So many experiences, observations and inventions converge to make a novel. Here are some of the seeds that formed Under The Mercy Trees.
In the novel, the oldest brother in a western North Carolina family goes missing, forcing his estranged younger brother to return home and face his past. The idea for the brother’s disappearance came from a loss my husband’s family suffered. His uncle disappeared, and by the time his body was found several years later, the cause of death couldn’t be determined. The lack of closure was devastating for the family. Against that background I created characters to explore the thing I like most to write about–human regret. When I began the novel I was still a young woman, and the type of regret that interested me most was unrequited love. The novel took several years to write and by the end I was more interested in other types of regret that burden people in middle age: squandered potential, broken relationships, disappointing choices by adult children, words spoken or left unspoken.
Under The Mercy Trees features a grove of storm-bent trees that grow “bent in the shapes of chairs, up, then sideways, then up again, a dozen giant church ladies sitting down.” When I was a kid in Piedmont North Carolina in the 1970s, the woods were full of trees that had been ravaged by Hurricane Hazel in 1954 and had matured twisted and contorted into odd shapes. There was also a particular tree at Morrow Mountain State Park in Stanley County where my family sometimes rented a cabin in the summer. The tree was huge, and grew at a complete right angle over the trail. I’ve included a photo of it here. That’s me in the middle with the bad haircut, wearing the white sandals, with my siblings and cousins. We thought that tree was magic.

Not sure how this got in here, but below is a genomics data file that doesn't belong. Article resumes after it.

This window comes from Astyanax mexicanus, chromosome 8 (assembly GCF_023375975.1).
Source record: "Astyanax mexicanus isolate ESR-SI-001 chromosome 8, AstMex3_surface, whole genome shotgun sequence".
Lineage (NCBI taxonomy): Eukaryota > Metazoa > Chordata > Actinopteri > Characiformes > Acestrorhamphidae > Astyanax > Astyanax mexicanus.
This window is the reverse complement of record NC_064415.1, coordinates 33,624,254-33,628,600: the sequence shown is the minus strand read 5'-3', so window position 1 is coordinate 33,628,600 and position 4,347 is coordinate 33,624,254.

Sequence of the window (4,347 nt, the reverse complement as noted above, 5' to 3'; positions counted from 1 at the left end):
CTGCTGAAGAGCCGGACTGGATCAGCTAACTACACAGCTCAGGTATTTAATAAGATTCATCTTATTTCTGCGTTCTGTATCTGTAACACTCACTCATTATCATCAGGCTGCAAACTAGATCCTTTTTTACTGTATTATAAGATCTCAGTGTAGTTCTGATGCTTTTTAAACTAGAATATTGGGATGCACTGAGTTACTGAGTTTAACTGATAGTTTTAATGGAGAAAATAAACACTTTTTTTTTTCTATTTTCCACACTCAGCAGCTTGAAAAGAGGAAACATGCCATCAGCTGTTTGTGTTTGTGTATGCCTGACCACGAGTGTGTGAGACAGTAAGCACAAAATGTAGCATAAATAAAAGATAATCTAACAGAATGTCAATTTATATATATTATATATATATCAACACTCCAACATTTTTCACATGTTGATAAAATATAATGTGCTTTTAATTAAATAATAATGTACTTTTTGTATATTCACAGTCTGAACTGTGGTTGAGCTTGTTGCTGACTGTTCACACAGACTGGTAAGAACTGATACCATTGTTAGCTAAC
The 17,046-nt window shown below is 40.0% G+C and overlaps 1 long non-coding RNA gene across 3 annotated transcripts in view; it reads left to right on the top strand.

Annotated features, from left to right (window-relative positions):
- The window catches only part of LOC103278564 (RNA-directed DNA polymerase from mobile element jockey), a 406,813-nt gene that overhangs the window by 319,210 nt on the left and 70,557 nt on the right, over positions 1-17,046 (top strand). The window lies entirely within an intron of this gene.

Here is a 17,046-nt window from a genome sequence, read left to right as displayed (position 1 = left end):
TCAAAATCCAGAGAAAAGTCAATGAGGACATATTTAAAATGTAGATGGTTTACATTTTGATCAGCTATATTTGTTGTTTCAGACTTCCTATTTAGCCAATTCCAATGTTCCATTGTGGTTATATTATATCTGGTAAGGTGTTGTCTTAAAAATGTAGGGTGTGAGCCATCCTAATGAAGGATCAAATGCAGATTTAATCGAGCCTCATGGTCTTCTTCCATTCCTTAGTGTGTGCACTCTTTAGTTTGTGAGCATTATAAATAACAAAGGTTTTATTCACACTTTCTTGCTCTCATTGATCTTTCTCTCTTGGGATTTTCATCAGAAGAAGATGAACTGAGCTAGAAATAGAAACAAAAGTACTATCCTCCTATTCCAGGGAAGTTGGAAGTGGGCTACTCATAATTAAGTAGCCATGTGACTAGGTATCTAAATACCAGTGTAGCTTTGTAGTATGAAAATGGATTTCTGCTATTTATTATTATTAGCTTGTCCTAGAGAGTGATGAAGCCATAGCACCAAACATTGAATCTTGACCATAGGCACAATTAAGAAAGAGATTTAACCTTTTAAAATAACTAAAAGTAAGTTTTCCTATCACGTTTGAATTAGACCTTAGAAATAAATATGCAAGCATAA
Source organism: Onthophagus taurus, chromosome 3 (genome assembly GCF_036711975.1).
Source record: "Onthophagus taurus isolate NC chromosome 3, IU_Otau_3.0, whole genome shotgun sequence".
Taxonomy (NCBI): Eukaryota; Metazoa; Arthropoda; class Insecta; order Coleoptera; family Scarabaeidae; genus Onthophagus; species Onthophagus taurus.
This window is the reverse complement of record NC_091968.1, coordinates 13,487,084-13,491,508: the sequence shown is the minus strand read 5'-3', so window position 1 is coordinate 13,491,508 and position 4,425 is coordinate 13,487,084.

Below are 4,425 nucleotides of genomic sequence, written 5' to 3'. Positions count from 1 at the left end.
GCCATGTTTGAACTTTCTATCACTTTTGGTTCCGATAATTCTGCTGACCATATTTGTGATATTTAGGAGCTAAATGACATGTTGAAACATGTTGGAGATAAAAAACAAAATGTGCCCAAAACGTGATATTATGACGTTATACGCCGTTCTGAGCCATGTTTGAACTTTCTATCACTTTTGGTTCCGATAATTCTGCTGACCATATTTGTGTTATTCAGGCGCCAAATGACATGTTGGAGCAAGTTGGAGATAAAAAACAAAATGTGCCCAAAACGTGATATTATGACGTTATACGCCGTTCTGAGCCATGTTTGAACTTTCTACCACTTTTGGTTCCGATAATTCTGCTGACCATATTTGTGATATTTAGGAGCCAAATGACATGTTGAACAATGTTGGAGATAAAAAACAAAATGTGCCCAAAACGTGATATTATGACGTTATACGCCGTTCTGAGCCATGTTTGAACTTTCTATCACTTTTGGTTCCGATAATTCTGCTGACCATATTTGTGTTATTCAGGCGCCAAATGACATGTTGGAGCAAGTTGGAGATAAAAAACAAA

The oldest bit of writing that made it into the novel came from a short story I wrote in 1989 called “Snow Day.” The (only) good part of the story, a scene in the snow on the campus of UNC Chapel Hill, appears in the novel. The original story involved a heterosexual love triangle among a young woman and two young men. In the novel, the scene is between two men.
In the novel, one character, Ivy, saves up money to buy a headstone for her son’s grave. When she goes to the monument company to order it, the yard is full of “a big pile of mistakes, leftover granite scraps with one side smooth and the other rough, some with one letter carved in them. It makes you wonder whose name they’d been trying to spell when the chisel slipped.” When I was a kid my dad used to get blocks of discarded granite from the local headstone factory and put them around our yard for landscaping. Some had letters carved in them, which was kind of creepy, but good material for future fiction.